10-year-old Fiona is sent to live with her grandparents in a small fishing village in Donegal, Ireland. She soon learns the local legend that an ancestor of hers married a Selkie - a seal ...
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A young British girl born and raised in India loses her neglectful parents in an earthquake. She is returned to England to live at her uncle's estate. Her uncle is very distant due to the ... See full summary »
The children of Ballydowse & Carrickdowse engage in battles in which they cut off the buttons, shoe-laces, belts and braces of their captured opponents. This gets their opponents in trouble... See full summary »
Hume Cronyn, Joan Gregson and Tegan Moss star in this dramatic fantasy about a teenage girl who wants to swim the English Channel. She soon meets an elderly couple who offer her advice, not... See full summary »
Jake Barnes and his two kids, Sean and Jessie, have moved to Alaska after his wife died. He is a former airline pilot now delivering toilet paper across the mountains. During an emergency ... See full summary »
Fraser Clarke Heston
When a teenaged boy learns that his mother has taken a job on a remote island off mainland Australia, he is shattered that he must leave his friends and girlfriend and come with them. But ... See full summary »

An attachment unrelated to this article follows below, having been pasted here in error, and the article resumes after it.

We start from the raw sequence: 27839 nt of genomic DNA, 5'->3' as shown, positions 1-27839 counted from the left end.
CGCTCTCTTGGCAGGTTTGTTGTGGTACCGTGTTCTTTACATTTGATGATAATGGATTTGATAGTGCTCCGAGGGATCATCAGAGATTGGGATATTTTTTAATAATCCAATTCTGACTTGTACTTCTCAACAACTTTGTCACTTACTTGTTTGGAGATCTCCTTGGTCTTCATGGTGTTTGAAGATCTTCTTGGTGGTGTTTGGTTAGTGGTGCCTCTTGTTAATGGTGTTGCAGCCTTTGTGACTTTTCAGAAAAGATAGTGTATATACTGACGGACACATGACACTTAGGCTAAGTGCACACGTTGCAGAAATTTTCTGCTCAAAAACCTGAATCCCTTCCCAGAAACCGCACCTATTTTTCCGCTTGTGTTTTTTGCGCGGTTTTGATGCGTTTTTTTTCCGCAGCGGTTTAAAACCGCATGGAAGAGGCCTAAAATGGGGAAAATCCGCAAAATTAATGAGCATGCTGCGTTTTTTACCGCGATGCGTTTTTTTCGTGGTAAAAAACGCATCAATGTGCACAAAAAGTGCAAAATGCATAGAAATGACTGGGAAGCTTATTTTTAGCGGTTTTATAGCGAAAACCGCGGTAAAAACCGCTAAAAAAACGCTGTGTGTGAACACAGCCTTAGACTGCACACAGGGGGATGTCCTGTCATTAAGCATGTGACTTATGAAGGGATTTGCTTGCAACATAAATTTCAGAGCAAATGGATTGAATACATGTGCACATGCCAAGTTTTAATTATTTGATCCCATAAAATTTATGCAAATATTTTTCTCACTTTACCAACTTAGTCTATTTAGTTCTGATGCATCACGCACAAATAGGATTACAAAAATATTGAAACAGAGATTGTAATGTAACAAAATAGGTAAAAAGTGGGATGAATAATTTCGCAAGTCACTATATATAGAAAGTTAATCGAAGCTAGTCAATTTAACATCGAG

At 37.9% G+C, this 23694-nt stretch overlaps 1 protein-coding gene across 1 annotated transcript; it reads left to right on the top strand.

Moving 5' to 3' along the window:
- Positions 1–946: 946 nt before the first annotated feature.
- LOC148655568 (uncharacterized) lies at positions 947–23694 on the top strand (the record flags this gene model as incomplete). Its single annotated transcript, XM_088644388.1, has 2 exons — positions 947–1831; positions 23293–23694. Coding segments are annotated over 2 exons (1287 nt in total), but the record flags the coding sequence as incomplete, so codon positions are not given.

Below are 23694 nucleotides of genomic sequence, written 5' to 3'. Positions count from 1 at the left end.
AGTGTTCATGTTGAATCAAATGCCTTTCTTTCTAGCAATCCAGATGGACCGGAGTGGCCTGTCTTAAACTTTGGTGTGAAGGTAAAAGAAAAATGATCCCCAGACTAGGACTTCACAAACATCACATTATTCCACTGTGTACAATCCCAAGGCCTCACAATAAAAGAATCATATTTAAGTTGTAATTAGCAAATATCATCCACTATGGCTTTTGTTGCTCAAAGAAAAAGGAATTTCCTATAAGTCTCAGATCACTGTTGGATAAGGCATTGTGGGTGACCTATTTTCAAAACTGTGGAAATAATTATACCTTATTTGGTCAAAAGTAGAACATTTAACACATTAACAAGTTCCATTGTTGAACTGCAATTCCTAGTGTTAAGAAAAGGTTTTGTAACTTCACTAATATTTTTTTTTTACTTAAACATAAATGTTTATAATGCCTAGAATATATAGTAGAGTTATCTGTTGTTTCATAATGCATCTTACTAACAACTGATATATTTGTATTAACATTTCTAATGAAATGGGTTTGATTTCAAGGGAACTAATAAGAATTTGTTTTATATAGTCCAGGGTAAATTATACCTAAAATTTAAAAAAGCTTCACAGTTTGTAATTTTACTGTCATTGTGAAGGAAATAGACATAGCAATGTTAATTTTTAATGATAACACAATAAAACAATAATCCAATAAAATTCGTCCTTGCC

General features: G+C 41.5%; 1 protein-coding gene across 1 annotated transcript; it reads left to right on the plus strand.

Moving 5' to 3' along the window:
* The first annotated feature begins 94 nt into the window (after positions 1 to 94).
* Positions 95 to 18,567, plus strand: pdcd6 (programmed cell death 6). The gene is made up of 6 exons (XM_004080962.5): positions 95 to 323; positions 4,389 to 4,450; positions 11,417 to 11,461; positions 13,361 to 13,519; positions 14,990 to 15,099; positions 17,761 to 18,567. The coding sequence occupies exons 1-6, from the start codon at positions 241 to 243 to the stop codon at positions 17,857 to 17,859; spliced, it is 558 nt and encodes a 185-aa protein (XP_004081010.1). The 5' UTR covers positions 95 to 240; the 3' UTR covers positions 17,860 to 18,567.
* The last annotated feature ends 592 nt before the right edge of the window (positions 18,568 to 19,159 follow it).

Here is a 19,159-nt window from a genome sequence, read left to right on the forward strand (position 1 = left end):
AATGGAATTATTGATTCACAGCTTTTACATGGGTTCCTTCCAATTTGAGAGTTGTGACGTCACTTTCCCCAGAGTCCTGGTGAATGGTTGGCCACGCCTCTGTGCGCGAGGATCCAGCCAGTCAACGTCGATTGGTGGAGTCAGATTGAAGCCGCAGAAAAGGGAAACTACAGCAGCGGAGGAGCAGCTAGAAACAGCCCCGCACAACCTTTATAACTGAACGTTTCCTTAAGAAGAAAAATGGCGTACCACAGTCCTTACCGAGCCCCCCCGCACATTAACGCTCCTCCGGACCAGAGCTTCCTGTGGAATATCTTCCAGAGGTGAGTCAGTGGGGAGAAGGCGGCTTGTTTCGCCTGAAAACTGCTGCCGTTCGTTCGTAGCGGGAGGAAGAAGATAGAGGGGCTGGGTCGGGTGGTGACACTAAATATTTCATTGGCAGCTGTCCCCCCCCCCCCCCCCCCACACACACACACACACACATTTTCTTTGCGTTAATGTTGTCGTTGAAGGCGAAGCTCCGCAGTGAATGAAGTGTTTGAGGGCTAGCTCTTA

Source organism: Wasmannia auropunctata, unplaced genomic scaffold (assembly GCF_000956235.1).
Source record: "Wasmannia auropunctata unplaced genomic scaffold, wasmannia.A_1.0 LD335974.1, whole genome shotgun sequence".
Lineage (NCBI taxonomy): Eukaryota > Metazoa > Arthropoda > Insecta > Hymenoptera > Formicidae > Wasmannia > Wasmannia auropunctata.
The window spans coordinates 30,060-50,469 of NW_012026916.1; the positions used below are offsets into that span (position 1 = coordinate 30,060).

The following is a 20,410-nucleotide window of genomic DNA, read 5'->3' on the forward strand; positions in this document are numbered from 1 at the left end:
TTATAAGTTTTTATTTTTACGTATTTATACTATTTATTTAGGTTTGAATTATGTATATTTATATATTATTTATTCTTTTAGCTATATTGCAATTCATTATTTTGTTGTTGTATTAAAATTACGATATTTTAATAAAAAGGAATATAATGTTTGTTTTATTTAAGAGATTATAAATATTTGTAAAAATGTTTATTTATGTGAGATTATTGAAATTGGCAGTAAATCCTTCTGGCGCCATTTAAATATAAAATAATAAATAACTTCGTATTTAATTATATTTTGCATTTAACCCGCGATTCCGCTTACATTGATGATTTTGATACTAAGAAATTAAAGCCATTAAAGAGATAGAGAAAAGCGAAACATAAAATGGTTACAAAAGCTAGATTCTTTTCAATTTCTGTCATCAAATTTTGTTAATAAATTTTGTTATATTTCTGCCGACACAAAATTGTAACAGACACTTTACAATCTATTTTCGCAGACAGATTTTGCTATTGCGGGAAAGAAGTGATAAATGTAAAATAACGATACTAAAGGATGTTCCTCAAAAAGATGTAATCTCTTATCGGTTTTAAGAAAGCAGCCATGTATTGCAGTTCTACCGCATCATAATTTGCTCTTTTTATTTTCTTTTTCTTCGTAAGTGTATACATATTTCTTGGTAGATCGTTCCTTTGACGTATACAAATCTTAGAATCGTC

Sixty-five episodes of this syndicated show were produced in 1990 and 1992. The shows featured children in physical competition using unusual equipment, e.g., go-carts, tennis guns, et ... See full summary »
10-year-old Fiona is sent to live with her grandparents in a small fishing village in Donegal, Ireland. She soon learns the local legend that an ancestor of hers married a Selkie - a seal who can turn into a human. Years earlier, her baby brother washed out to sea in a cradle shaped like a boat; someone in the family believes the boy is being raised by the seals. Then Fiona catches sight of a naked little boy on the abandoned Isle of Roan Inish and takes an active role in uncovering he secret of Roan Inish. Written by
John Oswalt <email@example.com>
I saw this listed in TV guide, and watched it because the description made me imagine it would be a simple, charming movie. I didn't realize it was a John Sayles movie until I saw his name on the credits and then I thought it might be something different; I don't associate Sayles with simple family movies. But in fact, this is pretty much the movie I was hoping for, full of Irish charm and blarney, beautiful filmed and full of magic and wonder. One hesitates to call it a children's movie or a family movie because those are generally awful, but it is very much the sort of movie that is perfect to take the family too (although it is unaccountably rated PG). But it's not *just* a kid's movie, it's a movie with magic for anyone, and I would put it in the same category as Alfonso Cuarón's A Little Princess, another movie that treats children not in the Disney aren't-they-cute way but as real thinking individuals. This is a lovely drama featuring a child rather than a kid's movie, but it works on either level.
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